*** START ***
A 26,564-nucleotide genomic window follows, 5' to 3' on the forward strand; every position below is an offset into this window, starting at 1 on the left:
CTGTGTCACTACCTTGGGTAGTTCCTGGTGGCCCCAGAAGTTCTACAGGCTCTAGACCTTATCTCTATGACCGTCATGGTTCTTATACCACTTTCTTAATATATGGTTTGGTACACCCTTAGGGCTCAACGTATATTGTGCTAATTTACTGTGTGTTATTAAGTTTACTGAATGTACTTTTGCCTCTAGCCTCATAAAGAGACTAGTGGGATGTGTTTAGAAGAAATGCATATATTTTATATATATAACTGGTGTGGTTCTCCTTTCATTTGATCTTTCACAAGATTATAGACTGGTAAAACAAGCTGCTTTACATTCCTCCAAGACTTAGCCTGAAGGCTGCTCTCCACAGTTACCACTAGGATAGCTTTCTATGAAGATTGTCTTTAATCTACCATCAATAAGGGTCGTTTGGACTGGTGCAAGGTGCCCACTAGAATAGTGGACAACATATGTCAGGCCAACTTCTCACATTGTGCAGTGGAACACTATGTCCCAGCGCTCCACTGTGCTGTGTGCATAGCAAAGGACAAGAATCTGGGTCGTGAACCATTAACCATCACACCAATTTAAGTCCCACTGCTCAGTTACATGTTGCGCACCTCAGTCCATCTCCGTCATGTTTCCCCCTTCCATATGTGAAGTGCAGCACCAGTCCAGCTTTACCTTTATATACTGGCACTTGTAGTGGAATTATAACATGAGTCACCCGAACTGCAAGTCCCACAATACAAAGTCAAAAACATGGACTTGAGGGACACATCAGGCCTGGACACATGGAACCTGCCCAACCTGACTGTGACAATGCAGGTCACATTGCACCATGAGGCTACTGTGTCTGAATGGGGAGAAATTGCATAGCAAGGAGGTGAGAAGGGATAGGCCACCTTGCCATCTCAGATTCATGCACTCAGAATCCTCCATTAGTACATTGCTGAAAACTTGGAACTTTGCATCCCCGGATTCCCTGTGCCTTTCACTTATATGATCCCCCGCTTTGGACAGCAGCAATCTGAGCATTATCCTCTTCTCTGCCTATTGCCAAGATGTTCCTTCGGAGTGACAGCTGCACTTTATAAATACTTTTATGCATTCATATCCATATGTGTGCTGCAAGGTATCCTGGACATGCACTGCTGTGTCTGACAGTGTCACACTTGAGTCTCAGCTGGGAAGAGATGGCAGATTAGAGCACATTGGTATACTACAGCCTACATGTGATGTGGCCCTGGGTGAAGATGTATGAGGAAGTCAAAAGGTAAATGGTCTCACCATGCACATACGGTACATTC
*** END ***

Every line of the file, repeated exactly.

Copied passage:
A 26,564-nucleotide genomic window follows, 5' to 3' on the forward strand; every position below is an offset into this window, starting at 1 on the left:
CTGTGTCACTACCTTGGGTAGTTCCTGGTGGCCCCAGAAGTTCTACAGGCTCTAGACCTTATCTCTATGACCGTCATGGTTCTTATACCACTTTCTTAATATATGGTTTGGTACACCCTTAGGGCTCAACGTATATTGTGCTAATTTACTGTGTGTTATTAAGTTTACTGAATGTACTTTTGCCTCTAGCCTCATAAAGAGACTAGTGGGATGTGTTTAGAAGAAATGCATATATTTTATATATATAACTGGTGTGGTTCTCCTTTCATTTGATCTTTCACAAGATTATAGACTGGTAAAACAAGCTGCTTTACATTCCTCCAAGACTTAGCCTGAAGGCTGCTCTCCACAGTTACCACTAGGATAGCTTTCTATGAAGATTGTCTTTAATCTACCATCAATAAGGGTCGTTTGGACTGGTGCAAGGTGCCCACTAGAATAGTGGACAACATATGTCAGGCCAACTTCTCACATTGTGCAGTGGAACACTATGTCCCAGCGCTCCACTGTGCTGTGTGCATAGCAAAGGACAAGAATCTGGGTCGTGAACCATTAACCATCACACCAATTTAAGTCCCACTGCTCAGTTACATGTTGCGCACCTCAGTCCATCTCCGTCATGTTTCCCCCTTCCATATGTGAAGTGCAGCACCAGTCCAGCTTTACCTTTATATACTGGCACTTGTAGTGGAATTATAACATGAGTCACCCGAACTGCAAGTCCCACAATACAAAGTCAAAAACATGGACTTGAGGGACACATCAGGCCTGGACACATGGAACCTGCCCAACCTGACTGTGACAATGCAGGTCACATTGCACCATGAGGCTACTGTGTCTGAATGGGGAGAAATTGCATAGCAAGGAGGTGAGAAGGGATAGGCCACCTTGCCATCTCAGATTCATGCACTCAGAATCCTCCATTAGTACATTGCTGAAAACTTGGAACTTTGCATCCCCGGATTCCCTGTGCCTTTCACTTATATGATCCCCCGCTTTGGACAGCAGCAATCTGAGCATTATCCTCTTCTCTGCCTATTGCCAAGATGTTCCTTCGGAGTGACAGCTGCACTTTATAAATACTTTTATGCATTCATATCCATATGTGTGCTGCAAGGTATCCTGGACATGCACTGCTGTGTCTGACAGTGTCACACTTGAGTCTCAGCTGGGAAGAGATGGCAGATTAGAGCACATTGGTATACTACAGCCTACATGTGATGTGGCCCTGGGTGAAGATGTATGAGGAAGTCAAAAGGTAAATGGTCTCACCATGCACATACGGTACATTC